Thomas W. Nielsen, University of Canberra
The Canberra Times, October 4, 2010.
Occasionally, students shed a tear in my office. That is the nature of teaching and looking after students – even at university level. In the last couple of years, however, there have been a few more tears than usual. It has not been because I have been a mean lecturer (I think?), but because of a fairly new dimension added to the classroom management unit I teach all pre-service teachers at the University of Canberra.
This new dimension has, itself, many dimensions to it, and thus it comes under many names: positive psychology, positive education, values education, values clarification – to name a few. What all these dimensions share, however, is an intent to assist learners acquire not only knowledge and facts, but also attributes like emotional wellbeing, resilience, compassion, tolerance and respect.
Research on the experience of implementing notions of values education in Australian schools (see valueseducation.edu.au), as well as world-wide, is consistent: schools that explicitly employ quality teaching tools to engage with and clarify values increase the social cohesion and academic diligence in their students. Academic success, it turns out, is really a by-product of a whole-learner approach – a finding which speaks loudly in the present climate of over-emphasis on testing and school league tables, effectively putting the cart in front of the horses.
Of all the strategies I have observed in the implementation of values education, the single most transformational strategy is when students are allowed opportunities to be something for others – to give. Giving to others makes for meaningful happiness, which is higher and more stable than pleasurable happiness (e.g. eating ice creams or playing video games). Worldwide, there is now a body of evidence showing that service to others is a strong predictor of increased mental and physical health into adulthood and reduced adolescent depression and suicide risk.
To engage my pre-service teachers with these findings, I assign to them tasks that have a giving aspect to them, in the hope that the students will have personalised experiences of what we are studying theoretically. For the past couple of years, I have randomly selected a third of my 300 students to do a random act of giving every day, another third to keep a daily gratitude journal, and the last third to ‘just’ study positive psychology (the control group). The activities of giving and gratitude have been voluntary and not assessed, but I ask all students to take a wellbeing survey (australianunitycorporate.com.au) at three points in the 14-week semester.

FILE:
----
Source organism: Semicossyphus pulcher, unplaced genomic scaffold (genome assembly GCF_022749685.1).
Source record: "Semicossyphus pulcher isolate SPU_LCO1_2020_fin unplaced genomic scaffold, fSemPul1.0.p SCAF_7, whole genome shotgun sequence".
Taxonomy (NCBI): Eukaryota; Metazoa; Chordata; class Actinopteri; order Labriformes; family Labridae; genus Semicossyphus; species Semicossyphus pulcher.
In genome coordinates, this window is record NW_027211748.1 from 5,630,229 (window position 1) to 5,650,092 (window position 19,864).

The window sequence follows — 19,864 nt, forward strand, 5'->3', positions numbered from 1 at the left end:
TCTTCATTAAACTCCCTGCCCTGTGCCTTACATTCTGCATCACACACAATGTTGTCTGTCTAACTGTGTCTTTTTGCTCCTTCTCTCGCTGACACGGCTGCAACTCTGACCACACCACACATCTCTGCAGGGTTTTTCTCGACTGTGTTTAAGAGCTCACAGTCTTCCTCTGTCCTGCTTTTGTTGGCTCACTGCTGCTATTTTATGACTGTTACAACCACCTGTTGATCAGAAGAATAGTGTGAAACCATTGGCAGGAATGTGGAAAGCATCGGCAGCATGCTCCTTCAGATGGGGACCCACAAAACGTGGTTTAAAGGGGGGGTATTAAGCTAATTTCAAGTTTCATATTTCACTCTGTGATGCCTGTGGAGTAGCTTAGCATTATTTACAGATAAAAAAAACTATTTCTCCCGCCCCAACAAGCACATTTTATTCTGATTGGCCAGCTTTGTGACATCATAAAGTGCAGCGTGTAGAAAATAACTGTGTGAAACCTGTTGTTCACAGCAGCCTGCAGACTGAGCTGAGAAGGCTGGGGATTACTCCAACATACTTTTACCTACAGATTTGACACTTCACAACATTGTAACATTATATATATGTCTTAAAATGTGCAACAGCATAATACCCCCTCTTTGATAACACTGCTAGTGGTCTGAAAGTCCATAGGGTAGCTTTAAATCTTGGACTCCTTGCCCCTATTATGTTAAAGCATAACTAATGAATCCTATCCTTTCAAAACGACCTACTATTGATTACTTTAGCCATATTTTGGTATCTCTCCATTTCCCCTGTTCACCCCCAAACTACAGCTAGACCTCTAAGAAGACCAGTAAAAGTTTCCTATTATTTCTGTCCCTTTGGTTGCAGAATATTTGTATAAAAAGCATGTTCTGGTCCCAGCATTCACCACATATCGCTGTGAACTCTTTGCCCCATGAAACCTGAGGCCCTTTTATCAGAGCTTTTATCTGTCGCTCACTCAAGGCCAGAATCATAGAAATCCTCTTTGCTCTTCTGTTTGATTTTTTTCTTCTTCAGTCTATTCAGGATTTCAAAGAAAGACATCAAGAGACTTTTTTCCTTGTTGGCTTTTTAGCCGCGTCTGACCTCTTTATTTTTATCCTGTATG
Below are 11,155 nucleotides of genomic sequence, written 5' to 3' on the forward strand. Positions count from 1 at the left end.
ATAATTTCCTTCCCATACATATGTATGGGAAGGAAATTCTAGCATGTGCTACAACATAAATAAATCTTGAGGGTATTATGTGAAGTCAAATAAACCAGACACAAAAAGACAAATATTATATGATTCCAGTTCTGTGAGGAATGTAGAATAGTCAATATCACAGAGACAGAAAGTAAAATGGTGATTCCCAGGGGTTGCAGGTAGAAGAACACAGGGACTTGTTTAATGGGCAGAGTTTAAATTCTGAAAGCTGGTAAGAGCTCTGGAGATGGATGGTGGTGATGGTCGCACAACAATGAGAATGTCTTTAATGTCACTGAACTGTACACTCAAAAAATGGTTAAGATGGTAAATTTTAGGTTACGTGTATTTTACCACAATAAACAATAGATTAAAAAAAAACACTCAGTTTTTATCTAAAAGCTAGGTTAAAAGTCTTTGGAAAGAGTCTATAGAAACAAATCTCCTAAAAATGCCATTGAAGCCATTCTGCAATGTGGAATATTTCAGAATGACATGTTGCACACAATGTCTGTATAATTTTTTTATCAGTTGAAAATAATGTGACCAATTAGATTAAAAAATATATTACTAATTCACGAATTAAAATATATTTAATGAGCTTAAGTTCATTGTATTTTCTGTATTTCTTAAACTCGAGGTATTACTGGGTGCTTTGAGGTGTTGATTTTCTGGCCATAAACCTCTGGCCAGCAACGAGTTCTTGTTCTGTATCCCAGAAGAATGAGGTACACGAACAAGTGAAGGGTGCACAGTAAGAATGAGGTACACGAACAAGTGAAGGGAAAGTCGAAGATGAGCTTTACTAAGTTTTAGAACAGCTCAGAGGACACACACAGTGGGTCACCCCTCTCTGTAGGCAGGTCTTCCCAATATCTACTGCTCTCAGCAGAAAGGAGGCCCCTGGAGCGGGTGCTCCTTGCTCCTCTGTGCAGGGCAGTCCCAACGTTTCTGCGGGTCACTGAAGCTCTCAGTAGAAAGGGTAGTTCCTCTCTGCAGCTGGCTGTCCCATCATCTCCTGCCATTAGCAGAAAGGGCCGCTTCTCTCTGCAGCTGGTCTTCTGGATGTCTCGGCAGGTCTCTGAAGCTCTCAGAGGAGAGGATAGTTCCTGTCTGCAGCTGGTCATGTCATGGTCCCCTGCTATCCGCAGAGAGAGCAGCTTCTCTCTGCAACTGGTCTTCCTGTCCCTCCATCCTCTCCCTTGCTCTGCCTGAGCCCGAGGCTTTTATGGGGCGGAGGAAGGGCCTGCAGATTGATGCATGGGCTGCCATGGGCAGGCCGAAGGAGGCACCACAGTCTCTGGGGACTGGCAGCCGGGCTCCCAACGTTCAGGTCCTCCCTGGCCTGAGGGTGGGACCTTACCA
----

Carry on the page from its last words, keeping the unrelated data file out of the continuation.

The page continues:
Each time I have conducted this learning project, the gratitude and giving groups increase their wellbeing, while the group that only had theoretical learning only maintain their original level of wellbeing. The changes from semester to semester have been consistent, with gratitude and giving producing similar increases every time. As the learning project has produced the same outcome several times now, I have now stopped having the control group, simply telling students about the previous semesters’ control group results in the final analysis. That way, all my students can experience the transformation that the action research element brings to the unit.
In addition to the action research project on giving and gratitude, I also teach my students strategies to deal with negative thoughts and depression, something that they say is really beneficial in their own lives, as well as something they can see as having real significance if taught in schools. It is not so much the strategies themselves that are important, but rather the principle of becoming aware and conscious about oneself, our thoughts and feelings, our motives, as it is hard teaching others about something that we do not embody ourselves.
This is really the key message of all the research on notions of values clarification and wellbeing education in general: that helping students to become more self-aware and self-actualised gives them greater autonomy and makes them more able to make informed decisions about their lives.
So why the extra tears in my office if my students’ wellbeing actually is going up and they are learning strategies with which to increase the wellbeing of their future students? Well, as alluded to, studying and investigating what makes us happier and more self-fulfilled is also bound to make us more reflective and self-aware of our own life – past and present. Almost every semester now, I have students coming up to me saying things like, “I wish somebody had taught me this in primary school… I think I would have done some things differently”. And thus the tears are mostly tears of healing and repair, rather than grief and despair.
This is an interesting realisation, which is also supported by the wider research on positive psychology: positive emotions and wellbeing do not exclude sadness and sorrow, but rather allow a space in which such emotions can be held more consciously and compassionately. Knowledge about oneself can be painful, but it is a vastly different type of pain than the unconscious pain, focused primarily on the pain itself. In such a state, of being more conscious and self-compassionate, pain has significant potential to makes us grow and become wiser.
Perhaps the 13th century poet, Rumi, knew this when he said: “…it is by failures that lovers stay aware of how they are loved”. Paraphrasing these words, we might say that an education which fails to educate about the whole person – even the aspects that have to do with our most inner and problematic nature – will be failing to provide the grounds on which students can acquire wisdom, as opposed to just facts and information. Beyond test and tables, even beyond being happy or sad, is being conscious.
Picture: “Education” by GotCredit © 2015